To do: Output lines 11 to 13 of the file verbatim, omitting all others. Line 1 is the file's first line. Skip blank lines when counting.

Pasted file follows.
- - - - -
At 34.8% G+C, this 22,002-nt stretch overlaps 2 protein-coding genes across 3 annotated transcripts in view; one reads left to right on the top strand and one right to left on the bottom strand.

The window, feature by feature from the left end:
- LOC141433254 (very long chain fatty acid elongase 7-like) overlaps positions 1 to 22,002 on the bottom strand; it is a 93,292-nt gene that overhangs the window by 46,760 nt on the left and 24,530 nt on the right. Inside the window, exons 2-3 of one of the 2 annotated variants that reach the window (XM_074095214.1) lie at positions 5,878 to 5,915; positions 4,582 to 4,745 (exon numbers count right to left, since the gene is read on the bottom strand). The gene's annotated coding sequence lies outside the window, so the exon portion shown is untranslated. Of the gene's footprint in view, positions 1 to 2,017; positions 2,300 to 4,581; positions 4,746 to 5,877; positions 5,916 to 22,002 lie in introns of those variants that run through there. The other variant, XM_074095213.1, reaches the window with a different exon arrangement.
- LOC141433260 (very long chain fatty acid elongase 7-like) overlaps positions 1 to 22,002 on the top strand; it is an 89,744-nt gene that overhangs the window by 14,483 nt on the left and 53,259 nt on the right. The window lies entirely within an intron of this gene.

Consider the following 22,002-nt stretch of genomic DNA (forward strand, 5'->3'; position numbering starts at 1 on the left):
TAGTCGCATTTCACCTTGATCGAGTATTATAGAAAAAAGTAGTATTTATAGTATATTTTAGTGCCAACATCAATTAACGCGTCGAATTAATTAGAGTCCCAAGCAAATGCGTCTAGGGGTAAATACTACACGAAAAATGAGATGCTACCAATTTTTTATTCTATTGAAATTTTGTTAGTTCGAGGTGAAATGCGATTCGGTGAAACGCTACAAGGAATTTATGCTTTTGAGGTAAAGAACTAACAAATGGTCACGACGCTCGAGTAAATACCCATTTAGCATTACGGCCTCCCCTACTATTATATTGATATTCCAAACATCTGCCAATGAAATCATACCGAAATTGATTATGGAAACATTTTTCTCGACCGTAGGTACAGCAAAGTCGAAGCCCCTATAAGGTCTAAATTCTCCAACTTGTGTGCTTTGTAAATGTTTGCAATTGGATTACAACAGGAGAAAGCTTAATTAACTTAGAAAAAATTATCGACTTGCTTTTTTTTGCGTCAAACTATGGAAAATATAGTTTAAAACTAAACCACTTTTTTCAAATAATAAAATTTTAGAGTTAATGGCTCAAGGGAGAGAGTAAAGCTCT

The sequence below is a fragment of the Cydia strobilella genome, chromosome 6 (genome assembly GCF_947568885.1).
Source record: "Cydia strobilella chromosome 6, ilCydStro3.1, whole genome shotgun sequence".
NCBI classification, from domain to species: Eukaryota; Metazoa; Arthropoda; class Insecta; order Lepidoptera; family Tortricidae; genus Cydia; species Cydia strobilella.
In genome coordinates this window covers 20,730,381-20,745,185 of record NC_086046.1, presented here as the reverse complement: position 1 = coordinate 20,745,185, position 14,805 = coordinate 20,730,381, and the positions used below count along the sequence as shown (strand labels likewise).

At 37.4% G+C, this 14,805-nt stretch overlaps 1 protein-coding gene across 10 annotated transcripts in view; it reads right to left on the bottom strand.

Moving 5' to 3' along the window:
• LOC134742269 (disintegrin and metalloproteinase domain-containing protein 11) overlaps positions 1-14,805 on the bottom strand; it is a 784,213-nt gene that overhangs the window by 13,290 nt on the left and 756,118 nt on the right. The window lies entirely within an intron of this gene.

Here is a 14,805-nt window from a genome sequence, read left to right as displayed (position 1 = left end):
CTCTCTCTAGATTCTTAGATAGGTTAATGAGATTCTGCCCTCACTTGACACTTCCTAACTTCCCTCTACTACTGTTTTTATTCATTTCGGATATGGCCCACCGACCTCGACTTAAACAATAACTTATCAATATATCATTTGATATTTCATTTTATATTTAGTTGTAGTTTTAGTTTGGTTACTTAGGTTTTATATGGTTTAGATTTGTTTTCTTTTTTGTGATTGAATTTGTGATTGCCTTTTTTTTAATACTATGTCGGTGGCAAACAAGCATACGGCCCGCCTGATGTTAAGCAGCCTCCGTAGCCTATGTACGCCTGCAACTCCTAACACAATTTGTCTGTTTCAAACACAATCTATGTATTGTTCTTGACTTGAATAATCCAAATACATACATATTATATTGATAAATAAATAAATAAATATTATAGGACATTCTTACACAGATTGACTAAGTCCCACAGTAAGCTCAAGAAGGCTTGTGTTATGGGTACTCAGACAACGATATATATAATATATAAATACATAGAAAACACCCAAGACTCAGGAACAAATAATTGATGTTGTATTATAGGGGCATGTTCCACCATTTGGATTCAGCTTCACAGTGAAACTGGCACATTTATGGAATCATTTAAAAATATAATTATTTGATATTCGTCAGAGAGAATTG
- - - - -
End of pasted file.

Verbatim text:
At 37.4% G+C, this 14,805-nt stretch overlaps 1 protein-coding gene across 10 annotated transcripts in view; it reads right to left on the bottom strand.

Moving 5' to 3' along the window:
• LOC134742269 (disintegrin and metalloproteinase domain-containing protein 11) overlaps positions 1-14,805 on the bottom strand; it is a 784,213-nt gene that overhangs the window by 13,290 nt on the left and 756,118 nt on the right. The window lies entirely within an intron of this gene.